61 Ancillary Equipment  Nuclear density gauge:  commonly fixed to a pipe.  used to measure density of slurry

62 Clarifiers  Clarifiers look like thickeners  Main objective is O/F clarity, not U/F density  May use fluidized bed – self filter  Generally lower density feed  Rise rate critical for difficult-to-settle feed

63 Clarifier for sludge

64 Sand Filter  used for removing small amounts of suspended matter. Eg. From thickener overflow solutions. Useful to less than 10 microns (0.010mm)  turbid solution passes through bed of granular sand where the suspended matter is retained.  When the rate of percolation decreases, the bed is regenerated by back-washing with water to expel the suspended matter out

65 Sand Filter  Typically several in parallel operation  One in backwash while remainder online  Flowrate of backwash high enough to lift media bed, but not enough to flush it out  Backwash to CCD, often via surge tank

66 Dewatering Equipment  Disc filter:  Uses vacuum through manifold  Rotates through slurry  Blowoff dried cake  Removable cloth sectors  Next generation: ceramic discs - capillary

67 Dewatering Equipment  Other vacuum filters:  Drum filter One cloth One cloth Often spray bars Often spray bars  Variant: hyperbaric filter  Filters often high maintenance

68 Dewatering Equipment  Other vacuum filters:  Belt filter Longer drying time Longer drying time Counter current washing possible Counter current washing possible

69 Dewatering Equipment  Ancillary Equipment:  Vacuum pump and filtrate pump  Receiver tank and/or a barometric leg are required to prevent filtrate from entering and damaging the vacuum pump

70 Dewatering Equipment  Pressure filter:  Low moisture product  Batch process  High maintenance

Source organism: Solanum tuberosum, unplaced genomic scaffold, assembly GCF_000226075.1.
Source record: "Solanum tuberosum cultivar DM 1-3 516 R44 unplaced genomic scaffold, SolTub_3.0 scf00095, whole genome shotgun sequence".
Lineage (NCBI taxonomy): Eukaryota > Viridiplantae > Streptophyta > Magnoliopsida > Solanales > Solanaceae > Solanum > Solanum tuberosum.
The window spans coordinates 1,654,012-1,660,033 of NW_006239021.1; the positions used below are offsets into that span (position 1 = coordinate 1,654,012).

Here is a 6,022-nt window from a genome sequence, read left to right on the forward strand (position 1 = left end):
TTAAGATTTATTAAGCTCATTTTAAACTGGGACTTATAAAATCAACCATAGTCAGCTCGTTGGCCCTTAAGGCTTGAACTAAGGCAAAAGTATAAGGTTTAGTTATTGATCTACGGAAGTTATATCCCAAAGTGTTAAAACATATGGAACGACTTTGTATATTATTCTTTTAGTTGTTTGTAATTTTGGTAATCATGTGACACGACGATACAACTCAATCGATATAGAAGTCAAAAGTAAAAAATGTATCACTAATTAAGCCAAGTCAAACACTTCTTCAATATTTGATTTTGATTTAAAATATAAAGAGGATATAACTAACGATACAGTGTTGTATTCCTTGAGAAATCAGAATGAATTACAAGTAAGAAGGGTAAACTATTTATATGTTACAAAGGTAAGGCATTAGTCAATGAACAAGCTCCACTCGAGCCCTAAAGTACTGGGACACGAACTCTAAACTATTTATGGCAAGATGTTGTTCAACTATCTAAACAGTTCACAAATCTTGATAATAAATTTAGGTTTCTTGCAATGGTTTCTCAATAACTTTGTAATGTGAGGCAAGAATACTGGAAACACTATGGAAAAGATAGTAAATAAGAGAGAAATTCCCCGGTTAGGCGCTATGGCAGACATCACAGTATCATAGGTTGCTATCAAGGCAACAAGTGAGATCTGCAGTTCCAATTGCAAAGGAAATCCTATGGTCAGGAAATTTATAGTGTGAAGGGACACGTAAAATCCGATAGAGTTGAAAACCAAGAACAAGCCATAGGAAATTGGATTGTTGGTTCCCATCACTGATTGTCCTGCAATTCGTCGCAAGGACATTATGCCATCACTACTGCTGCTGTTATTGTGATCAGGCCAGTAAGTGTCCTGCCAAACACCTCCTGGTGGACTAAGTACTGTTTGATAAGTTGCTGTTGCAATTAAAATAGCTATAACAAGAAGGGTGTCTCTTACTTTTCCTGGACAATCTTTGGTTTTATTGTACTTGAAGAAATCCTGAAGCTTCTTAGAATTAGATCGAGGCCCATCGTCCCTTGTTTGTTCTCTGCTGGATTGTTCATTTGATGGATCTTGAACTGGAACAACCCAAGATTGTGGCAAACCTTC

71 Dewatering Equipment  Centrifuge

72 Dewatering Equipment  Filter press:  intermittent operation.  Has series of shallow compartments whose vertical walls are lined with fabric.  suspension is pumped into these compartments under pressure  Solids are either retained on the walls as a thin layer, making a cake  filtrate runs down the solid walls behind the fabric and escapes through openings at the bottom of the press.

73 Dewatering Equipment  Rotary kiln dryer:  heat an air space up and then tumble the wet material through this space until it is dried  revolving shell is on a slight incline

74 Dewatering Equipment  Rotary kiln dryer:  Direct or indirect fired  Chains and hammers prevent concentrate from sticking to the shell.

75 Assignment / Tutorial #10  Tutorial / Quiz preparation Complete selected EduMine sections: Complete selected EduMine sections: The Mill Operating Resource - 2: Mineral Recovery Part 4 - Thickeners, Filters and Driers – Review #4 The Mill Operating Resource - 2: Mineral Recovery Part 4 - Thickeners, Filters and Driers – Review #4 Flotation 3 - Circuits Part 2: Copper Circuit Example – Review #2 Flotation 3 - Circuits Part 2: Copper Circuit Example – Review #2

76 Flowsheet examples  Metallurgical coal  Diamonds  Oil Sands – Fort McMurray  Heavy minerals – from oil sands, SK research!  Gold – Placer, sulphide and oxide

77 Gravity Separation – coal plant

78 Diamonds

79 Oil Sands

80 Titanium Corporation – Ft. McMurray / Regina First stage: cleans the sand of rocks and organic using vibrating screens and scrubbing techniques. Attritioning - caustic solution to clean the mineral surface. Second stage: concentrate the valuable heavy minerals using large gravity spirals. concentrate is dried - magnetic, thermal and electrostatic properties used to separate the titanium and zircon minerals.

81 Gold